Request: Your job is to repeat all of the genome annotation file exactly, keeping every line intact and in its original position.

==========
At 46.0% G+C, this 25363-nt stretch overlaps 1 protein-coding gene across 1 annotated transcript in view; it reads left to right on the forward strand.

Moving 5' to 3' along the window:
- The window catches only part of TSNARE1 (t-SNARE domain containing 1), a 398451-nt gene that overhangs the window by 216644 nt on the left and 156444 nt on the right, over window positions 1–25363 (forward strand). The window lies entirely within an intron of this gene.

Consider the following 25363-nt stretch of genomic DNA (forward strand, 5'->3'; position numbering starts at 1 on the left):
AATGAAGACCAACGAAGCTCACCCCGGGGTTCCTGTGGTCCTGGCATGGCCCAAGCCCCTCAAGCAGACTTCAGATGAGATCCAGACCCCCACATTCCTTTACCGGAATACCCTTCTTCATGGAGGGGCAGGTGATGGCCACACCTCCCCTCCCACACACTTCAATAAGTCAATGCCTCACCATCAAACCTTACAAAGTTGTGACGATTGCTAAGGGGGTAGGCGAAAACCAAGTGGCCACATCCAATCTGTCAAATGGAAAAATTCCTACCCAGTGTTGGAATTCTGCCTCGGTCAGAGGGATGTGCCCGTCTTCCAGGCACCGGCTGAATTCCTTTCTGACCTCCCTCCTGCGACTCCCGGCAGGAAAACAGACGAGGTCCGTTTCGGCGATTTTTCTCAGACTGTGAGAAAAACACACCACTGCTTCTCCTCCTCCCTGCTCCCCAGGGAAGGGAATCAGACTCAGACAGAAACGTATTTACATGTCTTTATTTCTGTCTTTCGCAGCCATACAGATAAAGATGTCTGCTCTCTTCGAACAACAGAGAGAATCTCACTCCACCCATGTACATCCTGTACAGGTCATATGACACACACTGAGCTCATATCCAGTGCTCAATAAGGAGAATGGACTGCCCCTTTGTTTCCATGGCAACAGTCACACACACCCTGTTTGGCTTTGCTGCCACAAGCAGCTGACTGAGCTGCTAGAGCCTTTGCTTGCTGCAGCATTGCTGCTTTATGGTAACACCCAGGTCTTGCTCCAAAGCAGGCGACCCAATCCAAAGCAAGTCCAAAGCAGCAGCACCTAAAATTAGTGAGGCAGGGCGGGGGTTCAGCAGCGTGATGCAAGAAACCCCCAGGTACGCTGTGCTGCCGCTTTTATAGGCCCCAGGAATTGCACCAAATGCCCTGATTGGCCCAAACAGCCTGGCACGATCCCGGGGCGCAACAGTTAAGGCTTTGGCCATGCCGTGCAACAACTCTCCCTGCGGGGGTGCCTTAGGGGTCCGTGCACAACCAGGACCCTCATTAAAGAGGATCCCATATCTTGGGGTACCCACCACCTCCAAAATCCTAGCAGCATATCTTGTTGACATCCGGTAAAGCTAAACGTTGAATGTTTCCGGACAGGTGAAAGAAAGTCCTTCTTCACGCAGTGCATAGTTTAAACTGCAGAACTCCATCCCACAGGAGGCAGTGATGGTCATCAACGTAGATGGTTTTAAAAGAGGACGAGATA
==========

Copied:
At 46.0% G+C, this 25363-nt stretch overlaps 1 protein-coding gene across 1 annotated transcript in view; it reads left to right on the forward strand.

Moving 5' to 3' along the window:
- The window catches only part of TSNARE1 (t-SNARE domain containing 1), a 398451-nt gene that overhangs the window by 216644 nt on the left and 156444 nt on the right, over window positions 1–25363 (forward strand). The window lies entirely within an intron of this gene.

Consider the following 25363-nt stretch of genomic DNA (forward strand, 5'->3'; position numbering starts at 1 on the left):
AATGAAGACCAACGAAGCTCACCCCGGGGTTCCTGTGGTCCTGGCATGGCCCAAGCCCCTCAAGCAGACTTCAGATGAGATCCAGACCCCCACATTCCTTTACCGGAATACCCTTCTTCATGGAGGGGCAGGTGATGGCCACACCTCCCCTCCCACACACTTCAATAAGTCAATGCCTCACCATCAAACCTTACAAAGTTGTGACGATTGCTAAGGGGGTAGGCGAAAACCAAGTGGCCACATCCAATCTGTCAAATGGAAAAATTCCTACCCAGTGTTGGAATTCTGCCTCGGTCAGAGGGATGTGCCCGTCTTCCAGGCACCGGCTGAATTCCTTTCTGACCTCCCTCCTGCGACTCCCGGCAGGAAAACAGACGAGGTCCGTTTCGGCGATTTTTCTCAGACTGTGAGAAAAACACACCACTGCTTCTCCTCCTCCCTGCTCCCCAGGGAAGGGAATCAGACTCAGACAGAAACGTATTTACATGTCTTTATTTCTGTCTTTCGCAGCCATACAGATAAAGATGTCTGCTCTCTTCGAACAACAGAGAGAATCTCACTCCACCCATGTACATCCTGTACAGGTCATATGACACACACTGAGCTCATATCCAGTGCTCAATAAGGAGAATGGACTGCCCCTTTGTTTCCATGGCAACAGTCACACACACCCTGTTTGGCTTTGCTGCCACAAGCAGCTGACTGAGCTGCTAGAGCCTTTGCTTGCTGCAGCATTGCTGCTTTATGGTAACACCCAGGTCTTGCTCCAAAGCAGGCGACCCAATCCAAAGCAAGTCCAAAGCAGCAGCACCTAAAATTAGTGAGGCAGGGCGGGGGTTCAGCAGCGTGATGCAAGAAACCCCCAGGTACGCTGTGCTGCCGCTTTTATAGGCCCCAGGAATTGCACCAAATGCCCTGATTGGCCCAAACAGCCTGGCACGATCCCGGGGCGCAACAGTTAAGGCTTTGGCCATGCCGTGCAACAACTCTCCCTGCGGGGGTGCCTTAGGGGTCCGTGCACAACCAGGACCCTCATTAAAGAGGATCCCATATCTTGGGGTACCCACCACCTCCAAAATCCTAGCAGCATATCTTGTTGACATCCGGTAAAGCTAAACGTTGAATGTTTCCGGACAGGTGAAAGAAAGTCCTTCTTCACGCAGTGCATAGTTTAAACTGCAGAACTCCATCCCACAGGAGGCAGTGATGGTCATCAACGTAGATGGTTTTAAAAGAGGACGAGATA